13:43the beam the next section out which is another millimetre on either side of the

13:48centre we’ve got only 2.7 watts and right on the outside we’ve got half of

13:55nothing so really the only moderately

Transcript for Fiber Laser Engraving Machine: Back Reflection (Cont…)

14:01powerful part of the beam is the central two millimeters even though it’s a seven millimeter diameter beam and that’s a

14:09very important point to remember now a hundred percent power is not twenty

14:15watts twenty watts is down here if we chop the graph off across that 20 watt

14:20line and we should be able to take the top half of that graph and we’ll be able to fill in the gaps at the bottom here

14:27okay so that’s roughly what that 31 percent is that 31 percent of a hundred

14:33percent power as where our 20 watt average power is and if we like to consider then that 100 percent power is

14:40probably 65 Watts right at the peak so we’ve got 20 watts average power but

14:45probably 65 watts available to us at the peak now I’ll leave that part on the

14:51screen just in case you want to read it but I’ve just described what that says now in this section we’re not actually

14:59going to talk about how the lens focuses that’s a completely separate section

15:04that I’m going to come onto next what we want to do is look at how the light gets affected as it passes through the lens

15:11now this was another big problem that I was having trying to understand the concept of first of all what happens

15:18when the light hits the lens now I know enough about physics to know that when a

15:24ray of light hits a surface it gets refracted now refracted means change

15:31direction or does it it also means that it changes speed the light within the

15:40glass or that medium reduces its speed it slows down how can light slow down

15:57you now although this is not field glass

Transcript for Fiber Laser Engraving Machine: Back Reflection (Cont…)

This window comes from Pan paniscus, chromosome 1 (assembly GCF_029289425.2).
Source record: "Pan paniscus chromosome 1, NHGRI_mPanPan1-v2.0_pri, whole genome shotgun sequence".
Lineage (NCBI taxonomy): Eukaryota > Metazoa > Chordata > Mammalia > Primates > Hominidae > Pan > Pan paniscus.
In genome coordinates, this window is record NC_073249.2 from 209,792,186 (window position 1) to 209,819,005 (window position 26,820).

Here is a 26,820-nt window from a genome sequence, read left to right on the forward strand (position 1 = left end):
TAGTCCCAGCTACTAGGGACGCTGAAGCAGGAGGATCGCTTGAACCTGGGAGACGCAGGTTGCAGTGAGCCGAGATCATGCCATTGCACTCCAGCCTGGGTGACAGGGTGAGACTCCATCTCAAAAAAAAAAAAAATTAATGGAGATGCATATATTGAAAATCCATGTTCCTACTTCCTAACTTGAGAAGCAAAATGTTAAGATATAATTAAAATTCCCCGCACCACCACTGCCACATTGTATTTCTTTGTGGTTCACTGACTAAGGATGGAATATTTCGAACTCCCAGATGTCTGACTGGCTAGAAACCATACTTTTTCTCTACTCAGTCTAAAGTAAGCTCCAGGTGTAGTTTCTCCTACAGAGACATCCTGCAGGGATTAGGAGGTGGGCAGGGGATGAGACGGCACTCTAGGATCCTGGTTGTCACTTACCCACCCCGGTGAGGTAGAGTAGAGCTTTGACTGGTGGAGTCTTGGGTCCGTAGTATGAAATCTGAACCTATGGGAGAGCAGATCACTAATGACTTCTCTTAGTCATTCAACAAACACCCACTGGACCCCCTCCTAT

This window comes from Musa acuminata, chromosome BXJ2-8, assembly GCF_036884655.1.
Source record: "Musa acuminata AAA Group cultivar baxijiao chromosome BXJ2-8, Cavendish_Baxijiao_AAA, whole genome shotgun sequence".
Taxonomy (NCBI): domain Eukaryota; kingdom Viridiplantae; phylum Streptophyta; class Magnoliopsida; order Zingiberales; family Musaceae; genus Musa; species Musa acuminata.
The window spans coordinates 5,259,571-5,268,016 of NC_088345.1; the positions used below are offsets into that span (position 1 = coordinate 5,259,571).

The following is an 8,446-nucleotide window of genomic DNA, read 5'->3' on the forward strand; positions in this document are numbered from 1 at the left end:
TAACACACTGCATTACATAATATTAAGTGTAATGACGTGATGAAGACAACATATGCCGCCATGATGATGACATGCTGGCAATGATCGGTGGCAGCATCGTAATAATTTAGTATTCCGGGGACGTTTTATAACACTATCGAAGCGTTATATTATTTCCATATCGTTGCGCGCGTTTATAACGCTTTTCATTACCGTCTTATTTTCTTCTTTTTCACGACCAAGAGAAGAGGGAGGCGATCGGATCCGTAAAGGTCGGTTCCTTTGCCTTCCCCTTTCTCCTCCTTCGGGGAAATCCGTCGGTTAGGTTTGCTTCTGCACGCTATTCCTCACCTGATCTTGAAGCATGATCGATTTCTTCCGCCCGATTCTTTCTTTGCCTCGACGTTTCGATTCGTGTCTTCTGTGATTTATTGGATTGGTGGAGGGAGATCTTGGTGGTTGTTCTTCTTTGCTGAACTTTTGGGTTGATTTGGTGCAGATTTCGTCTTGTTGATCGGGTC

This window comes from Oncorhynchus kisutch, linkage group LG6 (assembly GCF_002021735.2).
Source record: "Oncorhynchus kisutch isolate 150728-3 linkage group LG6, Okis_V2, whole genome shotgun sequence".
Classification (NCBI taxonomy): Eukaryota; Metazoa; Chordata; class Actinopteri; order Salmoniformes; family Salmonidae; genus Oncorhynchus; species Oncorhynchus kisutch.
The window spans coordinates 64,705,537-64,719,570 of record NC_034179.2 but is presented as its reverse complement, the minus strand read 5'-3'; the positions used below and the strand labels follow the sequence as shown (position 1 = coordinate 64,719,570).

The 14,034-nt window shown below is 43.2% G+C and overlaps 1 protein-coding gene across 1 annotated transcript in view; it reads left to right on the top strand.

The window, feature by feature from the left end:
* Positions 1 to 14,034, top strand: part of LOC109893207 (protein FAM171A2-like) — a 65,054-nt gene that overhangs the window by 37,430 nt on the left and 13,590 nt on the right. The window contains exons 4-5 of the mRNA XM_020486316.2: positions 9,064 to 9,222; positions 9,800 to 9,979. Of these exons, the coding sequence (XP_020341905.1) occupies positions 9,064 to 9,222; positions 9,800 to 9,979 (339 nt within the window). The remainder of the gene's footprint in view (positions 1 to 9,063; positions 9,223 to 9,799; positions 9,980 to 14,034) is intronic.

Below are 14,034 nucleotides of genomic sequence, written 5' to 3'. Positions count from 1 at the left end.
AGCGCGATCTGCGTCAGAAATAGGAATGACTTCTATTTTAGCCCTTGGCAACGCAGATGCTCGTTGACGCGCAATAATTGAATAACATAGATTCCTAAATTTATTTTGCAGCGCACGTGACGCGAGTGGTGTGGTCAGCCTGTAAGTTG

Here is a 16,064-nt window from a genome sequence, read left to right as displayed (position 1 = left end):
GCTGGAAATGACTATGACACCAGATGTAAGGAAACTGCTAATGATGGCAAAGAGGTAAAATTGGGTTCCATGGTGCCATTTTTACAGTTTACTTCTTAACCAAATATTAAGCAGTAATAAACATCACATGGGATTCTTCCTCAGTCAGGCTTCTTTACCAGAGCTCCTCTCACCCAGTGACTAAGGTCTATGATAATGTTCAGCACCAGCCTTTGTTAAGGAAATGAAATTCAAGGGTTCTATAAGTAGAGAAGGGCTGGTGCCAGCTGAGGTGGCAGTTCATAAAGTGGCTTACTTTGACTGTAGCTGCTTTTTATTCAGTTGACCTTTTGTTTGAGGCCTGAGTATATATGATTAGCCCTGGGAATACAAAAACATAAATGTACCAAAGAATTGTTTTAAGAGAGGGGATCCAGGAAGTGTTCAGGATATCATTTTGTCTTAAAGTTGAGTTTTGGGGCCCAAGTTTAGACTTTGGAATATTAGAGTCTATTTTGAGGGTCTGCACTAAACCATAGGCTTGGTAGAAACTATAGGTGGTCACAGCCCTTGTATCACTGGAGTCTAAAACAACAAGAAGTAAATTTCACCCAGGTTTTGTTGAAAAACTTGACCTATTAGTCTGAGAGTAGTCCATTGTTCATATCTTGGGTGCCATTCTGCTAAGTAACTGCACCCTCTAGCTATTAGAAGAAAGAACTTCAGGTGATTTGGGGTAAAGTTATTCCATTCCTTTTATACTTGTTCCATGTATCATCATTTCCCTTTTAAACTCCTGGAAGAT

16:04it’s a glassy type material and the light will slow down inside the glass to

16:09about 200 million meters a second yeah

16:15okay that’s not really slowing down is it but it’s it has reduced by about a third this ray of light here enters at

16:23300 million and travels that distance this ray of light here enters at 300

16:28million and traveled that distance now as it goes in and slows down this ray

16:35here must exit before this right here okay so there no possibly no longer a

16:42laser beam because they must be out of phase reading between the lines I’ve

16:49been advised by very learned physics professor that I’m basically an idiot I

16:54didn’t need to be told because I know that already as I said I’m an engineer not a physicist and I don’t know how a

17:00physicists mind works certainly this stuff is almost like reading Chinglish but what I am and can

17:09understand is although this ray here exits before this ray here it has

17:16further to travel to get to the focal point so although it resumes its journey

17:22sooner it will get there later because it’s got further to travel and although

17:29this one exits later it will get there sooner because it’s got a shorter distance to travel and the

17:36idiot part of it was it wouldn’t be a lens if they didn’t all arrive at the same time that’s the whole point of a

17:43lens okay so I didn’t know that so I’ve just described what that text says but

17:49I’ll leave it on the screen so you can pause and read it if you wish okay now we come on to something rather interesting which gets us into a very

17:58controversial area because this is not an area where I can find any information

Transcript for Fiber Laser Engraving Machine: Back Reflection (Cont…)

18:06the only information that I’ve got is information that I’ve developed for myself

18:12the is lens theory and everybody seems to rely on lens theory and not what happens

18:20in practice and I have had to investigate what happens in practice because I could not make lens Theory

18:28agree with what I was observing you cannot focus liked to appoint any

18:35smaller than its wavelength so the smallest possible spot we could get for

18:42this fiber laser is roughly 1 micron now

18:48the problem is it would be incredibly expensive to make a lens which

18:53physically focus down to the theoretical minimum 1 micron and in reality all

19:01lenses have got something called aberration which means that they do not

19:07pass through this theoretical focus point you will see the path of light

19:12described through a lens in the way that I’ve shown it on this diagram here that’s totally ludicrous because light

19:19cannot bend around corners so how does this diagram come about if we take a

19:27look at this Plano convex lens that I’ve drawn here you’ll see that the Rays from the outside of the lens are crossing